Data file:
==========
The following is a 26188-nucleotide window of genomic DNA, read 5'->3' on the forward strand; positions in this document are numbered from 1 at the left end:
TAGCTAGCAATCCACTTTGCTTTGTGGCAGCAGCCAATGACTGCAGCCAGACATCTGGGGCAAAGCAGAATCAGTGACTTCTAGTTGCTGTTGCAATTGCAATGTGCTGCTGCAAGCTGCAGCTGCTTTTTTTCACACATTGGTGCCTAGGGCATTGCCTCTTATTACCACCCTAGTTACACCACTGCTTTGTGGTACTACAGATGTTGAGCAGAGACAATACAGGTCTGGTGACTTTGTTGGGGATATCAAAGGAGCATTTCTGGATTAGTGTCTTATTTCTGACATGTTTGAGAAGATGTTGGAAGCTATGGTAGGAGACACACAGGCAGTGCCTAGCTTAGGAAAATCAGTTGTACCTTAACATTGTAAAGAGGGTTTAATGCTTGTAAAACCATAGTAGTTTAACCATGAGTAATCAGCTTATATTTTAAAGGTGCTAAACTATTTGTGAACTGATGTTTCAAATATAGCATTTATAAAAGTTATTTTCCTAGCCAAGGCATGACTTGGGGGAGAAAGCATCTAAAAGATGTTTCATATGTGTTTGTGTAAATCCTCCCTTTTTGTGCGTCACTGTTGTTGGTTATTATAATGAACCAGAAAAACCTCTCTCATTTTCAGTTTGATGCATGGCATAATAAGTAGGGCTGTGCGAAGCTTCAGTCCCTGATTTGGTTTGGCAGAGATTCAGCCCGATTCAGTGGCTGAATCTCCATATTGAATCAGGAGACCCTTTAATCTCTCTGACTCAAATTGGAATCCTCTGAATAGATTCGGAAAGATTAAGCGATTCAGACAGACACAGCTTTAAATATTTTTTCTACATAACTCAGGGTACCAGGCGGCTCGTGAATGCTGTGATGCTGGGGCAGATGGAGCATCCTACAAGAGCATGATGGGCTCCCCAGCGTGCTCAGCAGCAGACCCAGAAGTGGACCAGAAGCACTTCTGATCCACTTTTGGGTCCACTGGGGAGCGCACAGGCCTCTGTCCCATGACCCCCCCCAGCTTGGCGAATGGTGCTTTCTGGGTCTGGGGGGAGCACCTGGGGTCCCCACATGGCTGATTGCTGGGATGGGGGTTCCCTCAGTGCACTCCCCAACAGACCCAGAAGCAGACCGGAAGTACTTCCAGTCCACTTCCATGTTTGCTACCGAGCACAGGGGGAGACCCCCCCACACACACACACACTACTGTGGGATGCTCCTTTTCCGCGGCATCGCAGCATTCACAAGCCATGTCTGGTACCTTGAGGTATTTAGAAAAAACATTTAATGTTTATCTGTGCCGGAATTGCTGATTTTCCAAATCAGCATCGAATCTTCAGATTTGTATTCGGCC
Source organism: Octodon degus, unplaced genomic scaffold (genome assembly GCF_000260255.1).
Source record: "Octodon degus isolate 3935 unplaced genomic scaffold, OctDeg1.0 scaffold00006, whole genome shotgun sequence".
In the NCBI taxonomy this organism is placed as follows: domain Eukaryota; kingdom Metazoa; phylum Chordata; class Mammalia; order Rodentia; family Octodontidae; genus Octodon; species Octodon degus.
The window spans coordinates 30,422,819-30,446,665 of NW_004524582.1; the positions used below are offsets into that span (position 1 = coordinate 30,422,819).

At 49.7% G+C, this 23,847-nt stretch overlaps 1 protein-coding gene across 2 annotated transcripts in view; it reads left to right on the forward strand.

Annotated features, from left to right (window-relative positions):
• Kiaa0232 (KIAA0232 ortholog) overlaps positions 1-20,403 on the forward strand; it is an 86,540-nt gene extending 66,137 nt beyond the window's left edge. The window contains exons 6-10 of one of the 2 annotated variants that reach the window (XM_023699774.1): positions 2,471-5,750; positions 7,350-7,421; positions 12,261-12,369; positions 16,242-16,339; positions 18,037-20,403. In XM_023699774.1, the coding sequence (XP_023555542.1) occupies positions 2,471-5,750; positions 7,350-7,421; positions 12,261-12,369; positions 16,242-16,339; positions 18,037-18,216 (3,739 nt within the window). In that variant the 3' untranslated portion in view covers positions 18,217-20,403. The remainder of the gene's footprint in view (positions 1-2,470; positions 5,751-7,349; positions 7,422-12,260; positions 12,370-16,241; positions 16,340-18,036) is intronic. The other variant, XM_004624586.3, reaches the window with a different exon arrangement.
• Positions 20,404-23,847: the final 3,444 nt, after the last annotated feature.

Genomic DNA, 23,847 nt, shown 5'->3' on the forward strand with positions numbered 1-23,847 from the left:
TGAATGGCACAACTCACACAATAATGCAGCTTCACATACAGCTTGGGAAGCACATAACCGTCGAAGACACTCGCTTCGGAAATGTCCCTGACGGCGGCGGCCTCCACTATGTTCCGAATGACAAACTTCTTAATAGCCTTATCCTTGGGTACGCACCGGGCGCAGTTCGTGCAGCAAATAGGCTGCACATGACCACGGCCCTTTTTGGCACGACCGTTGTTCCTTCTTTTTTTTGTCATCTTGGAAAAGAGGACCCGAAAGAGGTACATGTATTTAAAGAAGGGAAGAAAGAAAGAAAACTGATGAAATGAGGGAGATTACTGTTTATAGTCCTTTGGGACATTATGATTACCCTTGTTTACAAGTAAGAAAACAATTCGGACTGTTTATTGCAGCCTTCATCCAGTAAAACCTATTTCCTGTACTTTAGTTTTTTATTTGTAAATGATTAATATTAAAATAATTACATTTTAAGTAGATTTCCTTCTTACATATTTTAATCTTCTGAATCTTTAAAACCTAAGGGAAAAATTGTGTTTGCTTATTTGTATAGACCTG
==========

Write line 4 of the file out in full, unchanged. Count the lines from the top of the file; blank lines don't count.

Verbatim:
Source record: "Octodon degus isolate 3935 unplaced genomic scaffold, OctDeg1.0 scaffold00006, whole genome shotgun sequence".